Cortical GABAergic Neurons: Stretching It
Kathleen S. Rockland,Javier DeFelipe
Frontiers in Neuroanatomy , 2012, DOI: 10.3389/fnana.2012.00016
Cortical White Matter: Beyond the Pale
Kathleen S. Rockland,Javier DeFelipe
Frontiers in Neuroanatomy , 2012, DOI: 10.3389/fnana.2011.00067
The Neocortical Column
Javier DeFelipe,Henry Markram,Kathleen S. Rockland
Frontiers in Neuroanatomy , 2012, DOI: 10.3389/fnana.2012.00022
Calculation of the Gravitational Constant G Using Electromagnetic Parameters  [PDF]
Jesús Sánchez
Journal of High Energy Physics, Gravitation and Cosmology (JHEPGC) , 2017, DOI: 10.4236/jhepgc.2017.31012
Abstract: In this paper, we will derive the following formula for the value of the gravitational constant G: \"\" (1). This equation has only 0.81% error compared to the common accepted value \"\" [1]. The parameters in the equation are the following: \"\" the fine structure constant, q the elementary charge, \"\" the mass of the electron, \"\" the permittivity of the free space, e the exponential function and \"\" the relation between a circumference and its diameter. Values attached: \"\" [2], \"\"</span
Calculation of the Fine-Structure Constant  [PDF]
Jesús Sánchez
Journal of High Energy Physics, Gravitation and Cosmology (JHEPGC) , 2018, DOI: 10.4236/jhepgc.2018.43029
Abstract: The fine-structure constant α [1] is a constant in physics that plays a fundamental role in the electromagnetic interaction. It is a dimensionless constant, defined as: \"\" (1) being q the elementary charge, ε0 the vacuum permittivity, h the Planck constant and c the speed of light in vacuum. The value shown in (1) is according CODATA 2014 [2]. In this paper, it will be explained that the fine-structure constant is one of the roots of the following equation: \"\" (2) being e the mathematical constant e (the base of the natural logarithm). One of the solutions of this equation is: \"\" (3) This means that it is equal to the CODATA value in nine decimal digits (or the seven most significant ones if you prefer). And therefore, the difference between both values is: \"\" (4) This coincidence is higher in orders of magnitude than the commonly accepted necessary to validate a theory towards experimentation. As the cosine function is periodical, the Equation (2) has infinite roots and could seem the coincidence is just by chance. But as it will be shown in the paper, the separation among the different solutions is sufficiently high to disregard this possibility. It will also be shown that another elegant way to show Equation (2) is the following (being i the imaginary unit): \"\" (5) having of course the same root (3). The possible meaning of this other representation (5) will be explained.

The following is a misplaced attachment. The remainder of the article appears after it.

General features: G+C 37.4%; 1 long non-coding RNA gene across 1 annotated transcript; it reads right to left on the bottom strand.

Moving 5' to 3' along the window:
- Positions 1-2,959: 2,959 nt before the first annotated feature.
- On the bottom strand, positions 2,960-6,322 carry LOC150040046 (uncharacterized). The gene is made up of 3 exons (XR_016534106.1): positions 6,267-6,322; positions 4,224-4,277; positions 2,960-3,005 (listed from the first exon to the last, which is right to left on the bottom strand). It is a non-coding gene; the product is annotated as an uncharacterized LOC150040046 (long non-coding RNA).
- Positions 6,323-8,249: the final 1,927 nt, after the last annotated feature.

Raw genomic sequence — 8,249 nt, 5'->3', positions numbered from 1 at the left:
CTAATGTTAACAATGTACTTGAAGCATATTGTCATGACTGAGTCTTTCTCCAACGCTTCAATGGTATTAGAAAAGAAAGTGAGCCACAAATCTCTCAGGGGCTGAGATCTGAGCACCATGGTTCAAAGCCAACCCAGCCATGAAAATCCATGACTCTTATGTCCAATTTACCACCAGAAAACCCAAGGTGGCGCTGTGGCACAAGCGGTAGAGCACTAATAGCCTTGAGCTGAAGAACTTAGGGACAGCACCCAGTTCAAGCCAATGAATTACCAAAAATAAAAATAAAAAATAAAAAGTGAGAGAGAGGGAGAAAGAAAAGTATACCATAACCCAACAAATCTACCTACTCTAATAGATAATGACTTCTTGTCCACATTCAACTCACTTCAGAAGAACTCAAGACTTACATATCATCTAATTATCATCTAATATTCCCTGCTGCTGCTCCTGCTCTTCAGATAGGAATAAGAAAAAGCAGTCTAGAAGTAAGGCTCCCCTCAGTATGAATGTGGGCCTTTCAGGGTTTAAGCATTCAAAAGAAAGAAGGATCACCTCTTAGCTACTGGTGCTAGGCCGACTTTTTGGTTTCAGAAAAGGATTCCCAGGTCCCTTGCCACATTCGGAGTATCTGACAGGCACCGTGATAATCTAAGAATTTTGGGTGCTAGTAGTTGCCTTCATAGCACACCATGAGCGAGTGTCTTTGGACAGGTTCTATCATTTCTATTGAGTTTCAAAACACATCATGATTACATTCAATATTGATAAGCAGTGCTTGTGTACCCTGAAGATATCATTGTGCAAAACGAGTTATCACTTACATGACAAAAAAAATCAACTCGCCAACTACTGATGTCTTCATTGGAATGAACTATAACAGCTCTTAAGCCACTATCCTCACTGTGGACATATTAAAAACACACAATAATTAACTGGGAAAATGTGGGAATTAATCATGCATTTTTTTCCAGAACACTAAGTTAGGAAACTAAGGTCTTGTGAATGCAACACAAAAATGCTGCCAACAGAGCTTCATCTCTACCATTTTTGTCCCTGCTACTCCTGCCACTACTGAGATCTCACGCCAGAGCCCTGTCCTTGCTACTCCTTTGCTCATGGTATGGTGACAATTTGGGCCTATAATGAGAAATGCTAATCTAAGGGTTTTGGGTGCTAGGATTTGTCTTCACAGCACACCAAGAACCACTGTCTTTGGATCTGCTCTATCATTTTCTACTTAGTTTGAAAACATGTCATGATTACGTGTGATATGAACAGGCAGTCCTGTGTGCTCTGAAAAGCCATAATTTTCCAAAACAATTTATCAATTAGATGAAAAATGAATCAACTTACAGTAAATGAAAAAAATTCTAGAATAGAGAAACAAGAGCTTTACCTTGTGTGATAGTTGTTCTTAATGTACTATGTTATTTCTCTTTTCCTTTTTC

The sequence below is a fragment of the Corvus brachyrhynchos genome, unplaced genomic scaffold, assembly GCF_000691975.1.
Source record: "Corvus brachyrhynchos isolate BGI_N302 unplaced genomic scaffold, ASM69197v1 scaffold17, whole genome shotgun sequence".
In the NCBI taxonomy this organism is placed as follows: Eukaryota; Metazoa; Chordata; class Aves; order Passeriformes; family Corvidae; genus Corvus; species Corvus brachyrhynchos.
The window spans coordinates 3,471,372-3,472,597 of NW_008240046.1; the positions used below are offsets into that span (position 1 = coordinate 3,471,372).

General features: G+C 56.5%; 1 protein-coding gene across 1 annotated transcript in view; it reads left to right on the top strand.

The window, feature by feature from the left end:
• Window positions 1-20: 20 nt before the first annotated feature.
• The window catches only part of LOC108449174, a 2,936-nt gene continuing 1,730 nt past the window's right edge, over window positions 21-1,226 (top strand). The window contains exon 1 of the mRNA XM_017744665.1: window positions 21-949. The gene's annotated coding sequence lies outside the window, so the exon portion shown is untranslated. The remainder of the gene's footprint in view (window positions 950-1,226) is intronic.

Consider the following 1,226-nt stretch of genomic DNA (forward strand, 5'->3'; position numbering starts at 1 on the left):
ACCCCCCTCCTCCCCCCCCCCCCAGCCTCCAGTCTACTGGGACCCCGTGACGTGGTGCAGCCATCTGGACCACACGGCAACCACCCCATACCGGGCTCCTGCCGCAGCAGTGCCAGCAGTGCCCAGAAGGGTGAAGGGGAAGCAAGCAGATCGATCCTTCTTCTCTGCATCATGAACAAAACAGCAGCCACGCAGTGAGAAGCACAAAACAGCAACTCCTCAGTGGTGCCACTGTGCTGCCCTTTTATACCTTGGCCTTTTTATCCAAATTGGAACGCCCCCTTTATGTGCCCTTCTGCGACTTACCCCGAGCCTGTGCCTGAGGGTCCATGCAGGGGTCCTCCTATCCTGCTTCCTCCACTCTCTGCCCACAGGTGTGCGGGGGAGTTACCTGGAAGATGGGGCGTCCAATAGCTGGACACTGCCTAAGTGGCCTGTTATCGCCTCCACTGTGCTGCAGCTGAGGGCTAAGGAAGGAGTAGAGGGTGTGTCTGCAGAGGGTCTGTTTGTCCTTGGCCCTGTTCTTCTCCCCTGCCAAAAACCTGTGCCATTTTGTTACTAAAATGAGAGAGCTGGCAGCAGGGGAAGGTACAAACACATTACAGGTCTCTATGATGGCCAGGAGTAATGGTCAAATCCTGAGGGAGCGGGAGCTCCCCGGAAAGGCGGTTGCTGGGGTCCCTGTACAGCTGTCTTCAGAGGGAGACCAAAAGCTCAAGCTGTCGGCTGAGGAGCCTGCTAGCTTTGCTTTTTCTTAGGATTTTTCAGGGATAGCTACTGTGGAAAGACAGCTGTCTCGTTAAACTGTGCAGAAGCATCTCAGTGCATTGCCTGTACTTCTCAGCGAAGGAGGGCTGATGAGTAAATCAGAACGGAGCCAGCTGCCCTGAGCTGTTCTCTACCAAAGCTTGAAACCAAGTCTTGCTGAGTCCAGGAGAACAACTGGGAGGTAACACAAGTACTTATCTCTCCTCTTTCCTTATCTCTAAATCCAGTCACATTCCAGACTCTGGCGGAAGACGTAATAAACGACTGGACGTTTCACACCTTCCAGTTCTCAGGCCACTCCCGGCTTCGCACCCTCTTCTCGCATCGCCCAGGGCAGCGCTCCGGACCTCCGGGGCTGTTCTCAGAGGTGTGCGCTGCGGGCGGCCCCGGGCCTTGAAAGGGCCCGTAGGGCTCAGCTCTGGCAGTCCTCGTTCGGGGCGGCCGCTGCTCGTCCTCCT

How to Check If a Number Is Prime Using a Finite Definite Integral  [PDF]
Jesús Sánchez
Journal of Applied Mathematics and Physics (JAMP) , 2019, DOI: 10.4236/jamp.2019.72028